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Performance and Pedagogy Blog

A blog about the performance and pedagogy of music.

Filtering by Tag: Jazz

Harry Connick Jr: Monday YouTube Fix

Andrew Hitz

Harry Connick Jr. is a genius. This is a famous clip for a reason. He is performing for a live studio audience in France. The crowd is really enjoying it and clapping along.

The problem is they are enthusiastically clapping on 1 and 3 with no end in sight.

But Harry has a plan. He slips a 5/4 bar in at the 0:39 mark so smoothly that no one even notices.


Article: "Creativity and the Brain: What We Can Learn From Jazz Musicians"

Andrew Hitz

Very cool article that touches on the benefits of improvisation:

"When musicians go to an improvisation, the brain switches, Limb said, and the lateral prefrontal lobes responsible for conscious self monitoring became less engaged. 'Musicians were turning off the self-censoring in the brain so they could generate novel ideas without restrictions,' he said."

Cannonball Adderley Sextet: Monday YouTube Fix

Andrew Hitz

Cannonball Adderley is of course one of the greatest jazz saxophonists of all time.  I learned recently that he passed away the day I was born, August 8, 1975.  I wish I could report that he had handed off his ability to swing his tail off!

This clip is a combination of live shows from Switzerland and Germany in 1963.  It is great quality and fantastic playing.  I adore the flow to Cannonball Adderley's lines.

Julian "Cannonball" Adderley (Alto Sax)
Nat Adderley (Cornet)
Yusef Lateef (Tenor Sax, Flute, Oboe)
Joe Zawinul (Piano)
Sam Jones (Bass)
Louis Hayes (Drums)


Gerry Mulligan and Paul Desmond with the Dave Brubeck Trio: Monday YouTube Fix

Andrew Hitz

Every time I stumble onto a clip like this I try to wrap my head around being able to watch things like this, a performance from close to 45 years ago, on my phone while sitting in my pajamas.  The internet sure is a wonderful thing.

Gerry Mulligan is one of my musical heroes.  Not that the rest of the guys in this clip aren't legends, but Gerry has always spoken loudly to me.  The effortless flow to his phrasing.  A tone that seems to sing all on its own.  The first time I heard an album featuring both him and Chet Baker it changed me.  I don't think Paul Desmond or Dave Brubeck need any introduction.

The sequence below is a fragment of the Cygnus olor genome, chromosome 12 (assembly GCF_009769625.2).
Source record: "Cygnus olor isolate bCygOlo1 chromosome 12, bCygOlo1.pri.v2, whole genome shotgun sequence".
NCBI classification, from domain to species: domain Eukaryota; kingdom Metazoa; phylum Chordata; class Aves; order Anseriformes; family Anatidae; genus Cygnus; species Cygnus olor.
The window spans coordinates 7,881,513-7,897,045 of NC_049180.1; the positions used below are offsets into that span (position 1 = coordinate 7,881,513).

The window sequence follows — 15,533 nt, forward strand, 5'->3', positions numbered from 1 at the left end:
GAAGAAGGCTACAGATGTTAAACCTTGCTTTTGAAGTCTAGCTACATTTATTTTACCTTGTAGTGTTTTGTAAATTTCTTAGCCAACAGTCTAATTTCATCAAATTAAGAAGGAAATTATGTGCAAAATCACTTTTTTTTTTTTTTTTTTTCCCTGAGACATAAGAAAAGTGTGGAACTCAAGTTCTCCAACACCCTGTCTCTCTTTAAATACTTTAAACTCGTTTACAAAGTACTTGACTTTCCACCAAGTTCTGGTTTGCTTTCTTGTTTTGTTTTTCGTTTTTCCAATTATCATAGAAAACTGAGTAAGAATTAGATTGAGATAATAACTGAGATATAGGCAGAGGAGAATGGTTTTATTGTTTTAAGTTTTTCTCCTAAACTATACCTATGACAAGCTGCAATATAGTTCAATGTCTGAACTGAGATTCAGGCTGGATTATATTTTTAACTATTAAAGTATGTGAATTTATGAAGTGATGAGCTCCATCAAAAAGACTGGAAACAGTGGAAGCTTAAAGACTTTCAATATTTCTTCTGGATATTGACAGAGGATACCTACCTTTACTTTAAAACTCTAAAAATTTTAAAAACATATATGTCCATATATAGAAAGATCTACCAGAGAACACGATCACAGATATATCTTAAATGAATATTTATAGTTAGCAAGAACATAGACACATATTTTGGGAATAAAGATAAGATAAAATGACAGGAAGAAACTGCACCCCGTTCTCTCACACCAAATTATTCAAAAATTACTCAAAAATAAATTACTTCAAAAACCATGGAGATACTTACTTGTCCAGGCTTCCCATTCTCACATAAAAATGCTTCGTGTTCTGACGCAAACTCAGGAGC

This is live performance is from November 4, 1972 in Berlin.  The full personnel:

Gerry Mulligan - bari sax
Paul Desmond - alto sax
Dave Brubeck - piano
Jack Six - bass
Alan Dawson - drums


Stan Kenton: Monday YouTube Fix

Andrew Hitz

Here is a full concert of the Stan Kenton Orchestra from February 6, 1972 in London.  What an ensemble! Here is the track listing:

00:00 Minor Booze
04:45 Chiapas
11:57 Artistry In Percussion
17:05 MacArthur Park
23:11 Malaga
31:18 Intermission Riff
35:18 Tiare
41:18 The Peanut Vendor
47:56 Artistry In Rhythm

And here is the remarkable lineup of musicians:

Stan Kenton, Mike Vax, Dennis Noday, Jay Saunders, Ray Brown, Joe Marcinkiewicz, Dick Shearer, Mike Jamieson, Fred Carter, Mike Wallace, Phil Herring, Quin Davis, Richard Torres, Kim Frizell, Willie Maiden, Chuck Carter, Ramon Lopez, John Worster, John Von Ohlen

It doesn't get much better than this when it comes to ensemble playing.  Truly remarkable stuff.


"1959 The Year that Changed Jazz": Monday YouTube Fix

Andrew Hitz

The third documentary for Documentary Month here at the Monday YouTube Fix is titled "1959 The Year that Changed Jazz".  It is a fascinating look at that seismic year in jazz history that featured the release of four legendary recordings:

Miles Davis "Kind of Blue"
Dave Brubeck "Time Out"
Charles Mingus "Ah Um"
Ornette Coleman "The Shape of Jazz to Come"

This film is filled with nuggets like the fact that Miles Davis' "Kind of Blue" was recorded in just 7 hours and that all but one of the tracks was the very first take! This is a fantastic documentary on some of the most important music ever recorded.